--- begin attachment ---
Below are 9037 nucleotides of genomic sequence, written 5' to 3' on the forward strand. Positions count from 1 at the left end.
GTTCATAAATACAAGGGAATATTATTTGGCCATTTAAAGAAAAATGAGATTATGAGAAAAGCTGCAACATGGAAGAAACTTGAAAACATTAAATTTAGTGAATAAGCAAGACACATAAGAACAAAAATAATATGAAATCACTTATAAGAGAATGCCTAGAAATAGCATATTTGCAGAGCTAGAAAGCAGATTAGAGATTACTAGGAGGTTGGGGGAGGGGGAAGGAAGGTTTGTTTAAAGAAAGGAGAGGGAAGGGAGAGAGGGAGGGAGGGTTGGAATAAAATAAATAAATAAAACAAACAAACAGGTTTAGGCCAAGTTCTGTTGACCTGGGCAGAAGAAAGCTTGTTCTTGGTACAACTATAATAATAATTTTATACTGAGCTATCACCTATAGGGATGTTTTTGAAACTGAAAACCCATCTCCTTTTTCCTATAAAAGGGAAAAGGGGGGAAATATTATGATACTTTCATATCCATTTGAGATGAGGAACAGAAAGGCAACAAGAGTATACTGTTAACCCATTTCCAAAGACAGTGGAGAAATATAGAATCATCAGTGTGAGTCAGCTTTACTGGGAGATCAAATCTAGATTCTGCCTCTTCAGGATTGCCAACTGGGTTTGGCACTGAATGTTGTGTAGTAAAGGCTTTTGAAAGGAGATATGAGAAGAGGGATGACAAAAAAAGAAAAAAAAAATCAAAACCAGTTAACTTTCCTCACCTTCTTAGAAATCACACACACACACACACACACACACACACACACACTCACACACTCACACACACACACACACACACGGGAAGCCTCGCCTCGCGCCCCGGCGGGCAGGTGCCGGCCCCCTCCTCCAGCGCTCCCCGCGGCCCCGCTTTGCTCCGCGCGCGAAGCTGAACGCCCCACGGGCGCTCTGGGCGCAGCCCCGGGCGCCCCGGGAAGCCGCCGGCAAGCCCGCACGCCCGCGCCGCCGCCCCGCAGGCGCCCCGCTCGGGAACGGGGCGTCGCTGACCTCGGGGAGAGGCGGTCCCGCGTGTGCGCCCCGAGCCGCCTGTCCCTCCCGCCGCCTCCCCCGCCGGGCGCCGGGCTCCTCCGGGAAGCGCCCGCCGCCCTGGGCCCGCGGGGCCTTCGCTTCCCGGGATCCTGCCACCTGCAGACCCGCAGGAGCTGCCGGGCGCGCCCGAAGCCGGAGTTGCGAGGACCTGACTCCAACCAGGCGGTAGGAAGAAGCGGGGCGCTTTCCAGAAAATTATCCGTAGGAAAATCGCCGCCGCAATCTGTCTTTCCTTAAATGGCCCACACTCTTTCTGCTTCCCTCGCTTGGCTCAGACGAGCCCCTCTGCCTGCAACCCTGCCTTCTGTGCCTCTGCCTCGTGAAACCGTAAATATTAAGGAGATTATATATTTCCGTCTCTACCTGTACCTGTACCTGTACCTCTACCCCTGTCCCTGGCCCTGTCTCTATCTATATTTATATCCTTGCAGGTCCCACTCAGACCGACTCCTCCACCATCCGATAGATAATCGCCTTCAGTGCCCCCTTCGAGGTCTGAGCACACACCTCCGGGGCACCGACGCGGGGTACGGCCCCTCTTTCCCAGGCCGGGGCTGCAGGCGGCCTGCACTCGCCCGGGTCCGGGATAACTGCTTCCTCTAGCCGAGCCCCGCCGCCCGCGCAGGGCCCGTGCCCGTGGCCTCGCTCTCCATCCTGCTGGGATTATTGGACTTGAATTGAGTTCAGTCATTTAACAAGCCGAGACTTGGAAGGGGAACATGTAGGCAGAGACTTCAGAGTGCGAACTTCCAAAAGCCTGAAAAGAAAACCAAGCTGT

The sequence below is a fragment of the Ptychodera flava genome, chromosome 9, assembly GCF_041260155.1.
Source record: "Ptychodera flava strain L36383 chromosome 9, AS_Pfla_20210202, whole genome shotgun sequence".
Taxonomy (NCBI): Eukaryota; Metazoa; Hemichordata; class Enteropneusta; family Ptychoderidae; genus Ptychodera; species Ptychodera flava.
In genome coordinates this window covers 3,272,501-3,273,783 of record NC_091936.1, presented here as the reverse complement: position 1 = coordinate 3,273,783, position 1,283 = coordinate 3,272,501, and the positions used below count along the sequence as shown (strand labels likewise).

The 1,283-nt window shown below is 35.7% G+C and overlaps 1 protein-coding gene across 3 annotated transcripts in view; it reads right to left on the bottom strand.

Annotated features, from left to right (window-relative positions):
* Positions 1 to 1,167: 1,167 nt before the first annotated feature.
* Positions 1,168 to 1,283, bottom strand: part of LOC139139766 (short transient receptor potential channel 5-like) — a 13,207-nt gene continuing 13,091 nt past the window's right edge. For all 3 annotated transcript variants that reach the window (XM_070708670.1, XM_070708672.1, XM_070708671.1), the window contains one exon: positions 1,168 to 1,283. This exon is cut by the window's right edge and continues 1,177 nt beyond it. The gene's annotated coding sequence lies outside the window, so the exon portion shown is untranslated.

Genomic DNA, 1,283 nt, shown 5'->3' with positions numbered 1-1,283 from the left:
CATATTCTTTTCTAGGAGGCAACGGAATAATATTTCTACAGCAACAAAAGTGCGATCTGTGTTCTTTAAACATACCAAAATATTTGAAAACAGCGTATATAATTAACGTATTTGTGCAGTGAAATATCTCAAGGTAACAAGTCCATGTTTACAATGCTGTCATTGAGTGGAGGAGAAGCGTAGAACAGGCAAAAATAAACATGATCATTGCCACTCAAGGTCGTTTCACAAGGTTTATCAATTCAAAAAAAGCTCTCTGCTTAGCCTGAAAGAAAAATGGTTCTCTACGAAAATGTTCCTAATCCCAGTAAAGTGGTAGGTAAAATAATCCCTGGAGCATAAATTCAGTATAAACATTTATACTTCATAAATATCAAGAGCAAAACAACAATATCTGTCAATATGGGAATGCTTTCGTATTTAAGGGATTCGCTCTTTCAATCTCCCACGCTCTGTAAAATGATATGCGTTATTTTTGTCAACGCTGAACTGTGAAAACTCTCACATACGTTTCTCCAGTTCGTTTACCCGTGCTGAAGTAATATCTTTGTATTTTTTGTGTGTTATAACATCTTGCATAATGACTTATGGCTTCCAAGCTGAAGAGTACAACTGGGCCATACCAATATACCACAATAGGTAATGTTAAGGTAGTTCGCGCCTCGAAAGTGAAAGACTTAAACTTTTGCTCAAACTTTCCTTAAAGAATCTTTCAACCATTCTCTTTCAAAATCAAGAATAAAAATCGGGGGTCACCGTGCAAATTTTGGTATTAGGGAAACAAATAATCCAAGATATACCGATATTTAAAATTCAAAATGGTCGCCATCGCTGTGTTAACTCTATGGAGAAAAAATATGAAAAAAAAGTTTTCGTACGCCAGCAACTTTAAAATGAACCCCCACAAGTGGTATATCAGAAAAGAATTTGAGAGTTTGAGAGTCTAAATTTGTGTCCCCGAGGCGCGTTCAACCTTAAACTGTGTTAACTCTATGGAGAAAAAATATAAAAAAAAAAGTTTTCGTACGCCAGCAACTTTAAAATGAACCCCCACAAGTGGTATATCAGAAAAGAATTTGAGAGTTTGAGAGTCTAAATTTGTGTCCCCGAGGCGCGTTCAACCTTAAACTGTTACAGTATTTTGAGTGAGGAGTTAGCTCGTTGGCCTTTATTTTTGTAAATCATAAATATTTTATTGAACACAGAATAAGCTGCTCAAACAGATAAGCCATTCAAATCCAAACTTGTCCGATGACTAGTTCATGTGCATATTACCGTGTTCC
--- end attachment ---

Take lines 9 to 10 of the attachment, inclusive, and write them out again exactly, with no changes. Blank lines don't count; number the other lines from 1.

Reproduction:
* Positions 1 to 1,167: 1,167 nt before the first annotated feature.
* Positions 1,168 to 1,283, bottom strand: part of LOC139139766 (short transient receptor potential channel 5-like) — a 13,207-nt gene continuing 13,091 nt past the window's right edge. For all 3 annotated transcript variants that reach the window (XM_070708670.1, XM_070708672.1, XM_070708671.1), the window contains one exon: positions 1,168 to 1,283. This exon is cut by the window's right edge and continues 1,177 nt beyond it. The gene's annotated coding sequence lies outside the window, so the exon portion shown is untranslated.